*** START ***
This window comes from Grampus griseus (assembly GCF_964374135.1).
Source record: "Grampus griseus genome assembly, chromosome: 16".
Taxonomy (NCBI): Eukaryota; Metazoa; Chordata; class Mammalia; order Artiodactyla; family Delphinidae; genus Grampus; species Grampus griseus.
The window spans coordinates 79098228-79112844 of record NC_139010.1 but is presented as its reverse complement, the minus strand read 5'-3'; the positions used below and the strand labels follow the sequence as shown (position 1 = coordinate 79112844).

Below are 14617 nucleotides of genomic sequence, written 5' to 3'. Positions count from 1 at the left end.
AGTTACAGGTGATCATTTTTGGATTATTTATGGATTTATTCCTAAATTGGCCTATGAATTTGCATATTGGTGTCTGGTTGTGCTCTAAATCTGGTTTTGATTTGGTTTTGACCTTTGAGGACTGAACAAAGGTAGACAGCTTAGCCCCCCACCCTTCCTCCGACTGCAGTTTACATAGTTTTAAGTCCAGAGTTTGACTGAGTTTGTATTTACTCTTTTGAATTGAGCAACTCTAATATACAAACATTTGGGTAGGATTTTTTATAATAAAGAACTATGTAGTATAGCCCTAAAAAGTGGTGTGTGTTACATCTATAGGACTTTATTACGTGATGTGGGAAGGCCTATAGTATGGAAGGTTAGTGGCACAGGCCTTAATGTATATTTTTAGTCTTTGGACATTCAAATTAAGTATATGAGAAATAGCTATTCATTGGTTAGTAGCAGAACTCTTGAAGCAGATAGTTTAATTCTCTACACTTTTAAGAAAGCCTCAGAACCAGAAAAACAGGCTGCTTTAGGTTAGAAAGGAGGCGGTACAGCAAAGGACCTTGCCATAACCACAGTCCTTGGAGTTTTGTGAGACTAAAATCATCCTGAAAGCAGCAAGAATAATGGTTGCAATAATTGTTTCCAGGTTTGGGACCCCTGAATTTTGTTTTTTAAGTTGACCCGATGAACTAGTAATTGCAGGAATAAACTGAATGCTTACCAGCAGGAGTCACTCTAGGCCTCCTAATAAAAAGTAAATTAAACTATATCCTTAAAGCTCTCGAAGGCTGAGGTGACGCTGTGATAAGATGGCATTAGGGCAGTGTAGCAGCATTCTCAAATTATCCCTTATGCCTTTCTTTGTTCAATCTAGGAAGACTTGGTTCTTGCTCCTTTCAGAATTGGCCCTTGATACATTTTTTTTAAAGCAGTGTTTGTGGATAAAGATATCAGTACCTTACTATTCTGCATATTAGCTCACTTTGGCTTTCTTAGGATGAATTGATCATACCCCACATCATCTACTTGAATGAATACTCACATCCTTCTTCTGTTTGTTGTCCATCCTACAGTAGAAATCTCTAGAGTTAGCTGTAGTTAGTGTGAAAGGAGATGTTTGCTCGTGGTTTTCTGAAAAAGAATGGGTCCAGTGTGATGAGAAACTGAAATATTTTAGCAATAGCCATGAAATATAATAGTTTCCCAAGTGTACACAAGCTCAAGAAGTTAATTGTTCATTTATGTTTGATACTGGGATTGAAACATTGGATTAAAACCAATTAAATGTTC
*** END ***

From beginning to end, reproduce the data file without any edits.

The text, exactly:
This window comes from Grampus griseus (assembly GCF_964374135.1).
Source record: "Grampus griseus genome assembly, chromosome: 16".
Taxonomy (NCBI): Eukaryota; Metazoa; Chordata; class Mammalia; order Artiodactyla; family Delphinidae; genus Grampus; species Grampus griseus.
The window spans coordinates 79098228-79112844 of record NC_139010.1 but is presented as its reverse complement, the minus strand read 5'-3'; the positions used below and the strand labels follow the sequence as shown (position 1 = coordinate 79112844).

Below are 14617 nucleotides of genomic sequence, written 5' to 3'. Positions count from 1 at the left end.
AGTTACAGGTGATCATTTTTGGATTATTTATGGATTTATTCCTAAATTGGCCTATGAATTTGCATATTGGTGTCTGGTTGTGCTCTAAATCTGGTTTTGATTTGGTTTTGACCTTTGAGGACTGAACAAAGGTAGACAGCTTAGCCCCCCACCCTTCCTCCGACTGCAGTTTACATAGTTTTAAGTCCAGAGTTTGACTGAGTTTGTATTTACTCTTTTGAATTGAGCAACTCTAATATACAAACATTTGGGTAGGATTTTTTATAATAAAGAACTATGTAGTATAGCCCTAAAAAGTGGTGTGTGTTACATCTATAGGACTTTATTACGTGATGTGGGAAGGCCTATAGTATGGAAGGTTAGTGGCACAGGCCTTAATGTATATTTTTAGTCTTTGGACATTCAAATTAAGTATATGAGAAATAGCTATTCATTGGTTAGTAGCAGAACTCTTGAAGCAGATAGTTTAATTCTCTACACTTTTAAGAAAGCCTCAGAACCAGAAAAACAGGCTGCTTTAGGTTAGAAAGGAGGCGGTACAGCAAAGGACCTTGCCATAACCACAGTCCTTGGAGTTTTGTGAGACTAAAATCATCCTGAAAGCAGCAAGAATAATGGTTGCAATAATTGTTTCCAGGTTTGGGACCCCTGAATTTTGTTTTTTAAGTTGACCCGATGAACTAGTAATTGCAGGAATAAACTGAATGCTTACCAGCAGGAGTCACTCTAGGCCTCCTAATAAAAAGTAAATTAAACTATATCCTTAAAGCTCTCGAAGGCTGAGGTGACGCTGTGATAAGATGGCATTAGGGCAGTGTAGCAGCATTCTCAAATTATCCCTTATGCCTTTCTTTGTTCAATCTAGGAAGACTTGGTTCTTGCTCCTTTCAGAATTGGCCCTTGATACATTTTTTTTAAAGCAGTGTTTGTGGATAAAGATATCAGTACCTTACTATTCTGCATATTAGCTCACTTTGGCTTTCTTAGGATGAATTGATCATACCCCACATCATCTACTTGAATGAATACTCACATCCTTCTTCTGTTTGTTGTCCATCCTACAGTAGAAATCTCTAGAGTTAGCTGTAGTTAGTGTGAAAGGAGATGTTTGCTCGTGGTTTTCTGAAAAAGAATGGGTCCAGTGTGATGAGAAACTGAAATATTTTAGCAATAGCCATGAAATATAATAGTTTCCCAAGTGTACACAAGCTCAAGAAGTTAATTGTTCATTTATGTTTGATACTGGGATTGAAACATTGGATTAAAACCAATTAAATGTTC